“List academic presentations given in the past year.”
“List academic papers submitted or published in the past year.”
“List grant, fellowship, or other funding applications submitted or awarded in the past year.”
These are just the first of 14 questions on the Student Progress Review (SPR), a formalized process for Ph.D. students to reflect on our progress over the academic year. Essentially an engaging performance review we complete with our advisors, the SPR plays a critical role in graduate student professional development. Since I completed my first SPR in May 2018, these questions have not changed at all; however, as I sit down to answer these questions again in May 2021, the world around us has changed a lot.
After what has been an indisputably challenging and awful year for so many students, these interrogating questions about our productivity and academic successes read with a much different tone. With stunning insensitivity to our mental health and wellbeing, these questions make (even more) invisible the role graduate students have played in Cornell’s pandemic response while being provided with little (if any) additional support. We’ve seen an increase in teaching responsibilities along with the transition to virtual learning or socially distanced classrooms; we’ve experienced a dramatic rise in the uncompensated costs associated with conducting university work from our lonely apartments; we’ve continued to request (unsuccessfully) any amount of certainty or security about our funding packages and degree deadlines as we prepare for an abysmal job market; we’ve watched our hometowns and families ravaged by a virus that has unmasked an even more divisive political one.
A Cornellian can map the stage of their college education by the walk they take. Is it the freshman scramble across the Thurston Avenue bridge to make it from North Campus to Central Campus before attending a massive lecture? Is it the harried sophomore climb from West? Is it the pajama-wearing senior who slothfully meanders from Collegetown northwards, still struggling with last night’s hangover. Or is it the other kind of senior who’s always running late and already two coffees in before the sun is even overhead?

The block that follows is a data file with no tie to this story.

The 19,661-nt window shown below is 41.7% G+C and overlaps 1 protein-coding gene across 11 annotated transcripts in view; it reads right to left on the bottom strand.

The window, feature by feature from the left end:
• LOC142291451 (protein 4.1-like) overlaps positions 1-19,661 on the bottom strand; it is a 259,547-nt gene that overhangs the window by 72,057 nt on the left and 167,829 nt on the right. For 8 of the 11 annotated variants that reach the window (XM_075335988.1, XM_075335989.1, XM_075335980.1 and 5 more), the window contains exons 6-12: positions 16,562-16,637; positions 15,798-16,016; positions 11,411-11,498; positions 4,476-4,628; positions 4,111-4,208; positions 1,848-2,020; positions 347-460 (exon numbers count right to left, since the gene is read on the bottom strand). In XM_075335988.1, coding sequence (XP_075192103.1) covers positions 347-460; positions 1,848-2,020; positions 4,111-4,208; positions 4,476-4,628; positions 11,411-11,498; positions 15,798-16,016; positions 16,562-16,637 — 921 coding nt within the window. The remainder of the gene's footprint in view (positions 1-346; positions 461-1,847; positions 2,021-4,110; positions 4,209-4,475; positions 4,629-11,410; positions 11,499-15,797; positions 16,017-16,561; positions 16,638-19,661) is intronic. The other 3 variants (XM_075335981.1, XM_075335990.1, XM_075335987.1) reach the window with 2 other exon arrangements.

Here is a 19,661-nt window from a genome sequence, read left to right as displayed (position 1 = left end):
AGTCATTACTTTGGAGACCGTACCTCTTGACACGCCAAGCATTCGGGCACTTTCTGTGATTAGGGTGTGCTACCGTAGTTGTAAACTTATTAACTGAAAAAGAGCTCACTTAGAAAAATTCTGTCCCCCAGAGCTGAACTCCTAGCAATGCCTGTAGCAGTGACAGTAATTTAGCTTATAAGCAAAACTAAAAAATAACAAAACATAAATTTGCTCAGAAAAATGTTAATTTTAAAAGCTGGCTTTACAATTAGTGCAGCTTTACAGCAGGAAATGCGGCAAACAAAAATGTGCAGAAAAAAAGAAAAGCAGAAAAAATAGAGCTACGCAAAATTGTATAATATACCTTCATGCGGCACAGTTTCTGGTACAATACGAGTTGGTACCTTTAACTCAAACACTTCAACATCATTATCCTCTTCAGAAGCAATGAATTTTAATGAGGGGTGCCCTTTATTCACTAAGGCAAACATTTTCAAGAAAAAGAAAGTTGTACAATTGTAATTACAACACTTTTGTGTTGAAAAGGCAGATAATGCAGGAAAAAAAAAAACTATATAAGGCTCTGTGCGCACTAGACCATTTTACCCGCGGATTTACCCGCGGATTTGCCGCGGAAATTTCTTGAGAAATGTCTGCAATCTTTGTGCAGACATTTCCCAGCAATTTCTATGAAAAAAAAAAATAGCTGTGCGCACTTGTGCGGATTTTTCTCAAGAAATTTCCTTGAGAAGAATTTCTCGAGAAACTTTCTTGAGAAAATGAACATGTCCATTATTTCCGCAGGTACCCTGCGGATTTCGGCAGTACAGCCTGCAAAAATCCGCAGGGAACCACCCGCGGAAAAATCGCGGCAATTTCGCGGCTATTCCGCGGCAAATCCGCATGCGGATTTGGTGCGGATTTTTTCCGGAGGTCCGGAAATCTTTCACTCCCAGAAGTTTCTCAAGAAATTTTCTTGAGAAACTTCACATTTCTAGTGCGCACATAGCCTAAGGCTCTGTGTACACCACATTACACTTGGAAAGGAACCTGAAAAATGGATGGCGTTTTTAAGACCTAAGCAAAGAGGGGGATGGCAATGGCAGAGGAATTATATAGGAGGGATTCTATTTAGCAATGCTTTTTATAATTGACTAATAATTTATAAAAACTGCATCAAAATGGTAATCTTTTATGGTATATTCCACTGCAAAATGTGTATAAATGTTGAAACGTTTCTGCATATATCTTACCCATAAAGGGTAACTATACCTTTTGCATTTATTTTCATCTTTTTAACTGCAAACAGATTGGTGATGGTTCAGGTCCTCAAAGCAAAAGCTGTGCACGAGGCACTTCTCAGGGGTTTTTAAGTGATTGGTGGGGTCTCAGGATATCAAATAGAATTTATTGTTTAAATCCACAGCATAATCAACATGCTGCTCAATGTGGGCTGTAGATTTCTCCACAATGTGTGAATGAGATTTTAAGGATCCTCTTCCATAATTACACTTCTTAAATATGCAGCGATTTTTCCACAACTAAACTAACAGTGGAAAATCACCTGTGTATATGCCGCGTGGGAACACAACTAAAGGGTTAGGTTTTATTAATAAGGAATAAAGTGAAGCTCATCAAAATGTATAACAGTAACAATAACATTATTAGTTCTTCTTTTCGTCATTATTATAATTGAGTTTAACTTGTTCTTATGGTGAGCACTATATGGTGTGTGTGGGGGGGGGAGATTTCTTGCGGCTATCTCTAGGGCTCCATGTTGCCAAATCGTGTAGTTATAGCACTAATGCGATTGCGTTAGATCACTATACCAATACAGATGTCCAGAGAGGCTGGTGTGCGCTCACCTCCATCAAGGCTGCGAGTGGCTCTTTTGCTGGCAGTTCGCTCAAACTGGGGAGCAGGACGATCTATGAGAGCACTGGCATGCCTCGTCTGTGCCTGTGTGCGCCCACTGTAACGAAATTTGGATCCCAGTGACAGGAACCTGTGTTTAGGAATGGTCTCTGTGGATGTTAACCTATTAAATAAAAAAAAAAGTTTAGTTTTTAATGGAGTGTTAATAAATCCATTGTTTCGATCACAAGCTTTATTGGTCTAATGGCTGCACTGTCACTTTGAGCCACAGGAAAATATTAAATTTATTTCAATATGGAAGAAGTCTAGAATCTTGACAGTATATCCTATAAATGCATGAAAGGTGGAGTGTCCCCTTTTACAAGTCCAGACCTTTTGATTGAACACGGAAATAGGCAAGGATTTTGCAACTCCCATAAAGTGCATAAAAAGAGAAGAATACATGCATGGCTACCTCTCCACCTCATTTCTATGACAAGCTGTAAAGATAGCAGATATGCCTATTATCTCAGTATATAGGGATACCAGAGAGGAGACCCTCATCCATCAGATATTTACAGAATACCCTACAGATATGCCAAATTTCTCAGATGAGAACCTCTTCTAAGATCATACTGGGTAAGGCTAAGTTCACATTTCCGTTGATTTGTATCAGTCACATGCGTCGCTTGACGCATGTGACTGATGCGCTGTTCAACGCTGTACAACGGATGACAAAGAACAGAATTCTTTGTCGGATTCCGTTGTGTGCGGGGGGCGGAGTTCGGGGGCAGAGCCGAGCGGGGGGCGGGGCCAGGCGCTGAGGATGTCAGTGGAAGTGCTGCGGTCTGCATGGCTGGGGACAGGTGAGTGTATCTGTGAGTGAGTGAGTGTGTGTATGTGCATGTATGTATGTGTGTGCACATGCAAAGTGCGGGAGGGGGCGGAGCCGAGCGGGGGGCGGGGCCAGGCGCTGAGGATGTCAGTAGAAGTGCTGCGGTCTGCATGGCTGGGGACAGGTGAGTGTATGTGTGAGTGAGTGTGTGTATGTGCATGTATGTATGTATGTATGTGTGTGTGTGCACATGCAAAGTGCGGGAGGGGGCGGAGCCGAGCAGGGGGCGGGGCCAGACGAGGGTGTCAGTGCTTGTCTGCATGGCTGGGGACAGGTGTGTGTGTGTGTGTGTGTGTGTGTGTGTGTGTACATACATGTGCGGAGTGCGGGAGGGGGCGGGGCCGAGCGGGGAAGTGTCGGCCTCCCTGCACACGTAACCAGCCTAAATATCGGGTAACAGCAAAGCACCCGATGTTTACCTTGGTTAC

Not to flex on any ILR and AEM majors out there in the wild, but I have cycled through pretty much all forty majors offered in Cornell’s College of Arts and Sciences. Just recently, I started fantasizing about pre-med despite my poor biology lab partner having to carry the both of us through the dissection unit (look, I’m squeamish, okay?). If I had a dollar for every time I have heard the words, “Wait…I’m looking at your schedule…but I can’t tell what your major is” I wouldn’t be running out of BRBs the way I am now.
The College of Arts and Sciences is unique among Cornell’s schools in that all students come in as undecided, for better and for worse. Experimentation is not only possible but encouraged through distribution requirements and major prerequisites. I have cycled through classes ranging from law to visual studies to economics to computer science.
The outside world is dangerous. Taxes stalk us down, a more successful hunter than jaguars; landlords breathe down our necks when the rent is due but are nowhere to be found when toilets won’t flush; mom is no longer there to hold our hands for shots in doctor’s appointments.
Frankly, it makes sense that students — particularly marginalized students who have had real, traumatizing voting experiences outside of Cornell — have lost faith in our University’s ability to manage and regulate our elections. And the statistics reflect this. Last fall only, 16.85 percent of eligible students voted in the S.A. election.